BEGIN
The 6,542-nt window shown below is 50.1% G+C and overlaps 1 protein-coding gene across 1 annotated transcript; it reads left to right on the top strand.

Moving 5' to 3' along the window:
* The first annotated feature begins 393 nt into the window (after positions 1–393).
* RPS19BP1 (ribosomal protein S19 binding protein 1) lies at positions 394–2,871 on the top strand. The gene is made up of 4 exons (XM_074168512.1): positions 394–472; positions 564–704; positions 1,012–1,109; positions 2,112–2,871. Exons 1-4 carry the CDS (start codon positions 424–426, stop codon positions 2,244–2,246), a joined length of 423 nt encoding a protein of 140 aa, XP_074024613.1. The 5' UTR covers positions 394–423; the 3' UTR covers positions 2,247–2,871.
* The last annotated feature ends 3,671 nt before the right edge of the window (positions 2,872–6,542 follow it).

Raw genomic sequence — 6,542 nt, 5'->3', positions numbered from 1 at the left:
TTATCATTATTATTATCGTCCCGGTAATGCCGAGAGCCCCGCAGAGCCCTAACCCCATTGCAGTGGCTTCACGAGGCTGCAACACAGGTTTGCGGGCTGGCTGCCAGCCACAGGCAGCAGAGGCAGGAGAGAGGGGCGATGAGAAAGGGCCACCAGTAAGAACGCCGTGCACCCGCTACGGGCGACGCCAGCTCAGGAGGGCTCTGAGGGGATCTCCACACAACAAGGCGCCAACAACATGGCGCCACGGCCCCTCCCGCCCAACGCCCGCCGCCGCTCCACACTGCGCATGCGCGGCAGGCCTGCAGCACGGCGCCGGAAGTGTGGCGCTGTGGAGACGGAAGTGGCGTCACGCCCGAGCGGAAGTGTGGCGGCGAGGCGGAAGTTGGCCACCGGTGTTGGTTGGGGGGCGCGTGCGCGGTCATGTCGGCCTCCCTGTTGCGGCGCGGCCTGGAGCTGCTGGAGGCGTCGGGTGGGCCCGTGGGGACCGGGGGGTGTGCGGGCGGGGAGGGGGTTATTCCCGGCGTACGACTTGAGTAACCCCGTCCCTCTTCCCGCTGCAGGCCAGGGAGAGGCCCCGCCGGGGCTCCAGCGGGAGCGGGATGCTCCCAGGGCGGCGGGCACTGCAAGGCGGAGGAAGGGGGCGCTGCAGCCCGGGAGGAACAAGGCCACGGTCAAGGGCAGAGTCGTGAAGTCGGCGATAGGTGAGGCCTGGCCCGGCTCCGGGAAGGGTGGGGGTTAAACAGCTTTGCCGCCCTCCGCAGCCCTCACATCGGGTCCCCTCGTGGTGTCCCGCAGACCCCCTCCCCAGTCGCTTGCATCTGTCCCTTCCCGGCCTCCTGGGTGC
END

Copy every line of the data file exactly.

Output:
The 6,542-nt window shown below is 50.1% G+C and overlaps 1 protein-coding gene across 1 annotated transcript; it reads left to right on the top strand.

Moving 5' to 3' along the window:
* The first annotated feature begins 393 nt into the window (after positions 1–393).
* RPS19BP1 (ribosomal protein S19 binding protein 1) lies at positions 394–2,871 on the top strand. The gene is made up of 4 exons (XM_074168512.1): positions 394–472; positions 564–704; positions 1,012–1,109; positions 2,112–2,871. Exons 1-4 carry the CDS (start codon positions 424–426, stop codon positions 2,244–2,246), a joined length of 423 nt encoding a protein of 140 aa, XP_074024613.1. The 5' UTR covers positions 394–423; the 3' UTR covers positions 2,247–2,871.
* The last annotated feature ends 3,671 nt before the right edge of the window (positions 2,872–6,542 follow it).

Raw genomic sequence — 6,542 nt, 5'->3', positions numbered from 1 at the left:
TTATCATTATTATTATCGTCCCGGTAATGCCGAGAGCCCCGCAGAGCCCTAACCCCATTGCAGTGGCTTCACGAGGCTGCAACACAGGTTTGCGGGCTGGCTGCCAGCCACAGGCAGCAGAGGCAGGAGAGAGGGGCGATGAGAAAGGGCCACCAGTAAGAACGCCGTGCACCCGCTACGGGCGACGCCAGCTCAGGAGGGCTCTGAGGGGATCTCCACACAACAAGGCGCCAACAACATGGCGCCACGGCCCCTCCCGCCCAACGCCCGCCGCCGCTCCACACTGCGCATGCGCGGCAGGCCTGCAGCACGGCGCCGGAAGTGTGGCGCTGTGGAGACGGAAGTGGCGTCACGCCCGAGCGGAAGTGTGGCGGCGAGGCGGAAGTTGGCCACCGGTGTTGGTTGGGGGGCGCGTGCGCGGTCATGTCGGCCTCCCTGTTGCGGCGCGGCCTGGAGCTGCTGGAGGCGTCGGGTGGGCCCGTGGGGACCGGGGGGTGTGCGGGCGGGGAGGGGGTTATTCCCGGCGTACGACTTGAGTAACCCCGTCCCTCTTCCCGCTGCAGGCCAGGGAGAGGCCCCGCCGGGGCTCCAGCGGGAGCGGGATGCTCCCAGGGCGGCGGGCACTGCAAGGCGGAGGAAGGGGGCGCTGCAGCCCGGGAGGAACAAGGCCACGGTCAAGGGCAGAGTCGTGAAGTCGGCGATAGGTGAGGCCTGGCCCGGCTCCGGGAAGGGTGGGGGTTAAACAGCTTTGCCGCCCTCCGCAGCCCTCACATCGGGTCCCCTCGTGGTGTCCCGCAGACCCCCTCCCCAGTCGCTTGCATCTGTCCCTTCCCGGCCTCCTGGGTGC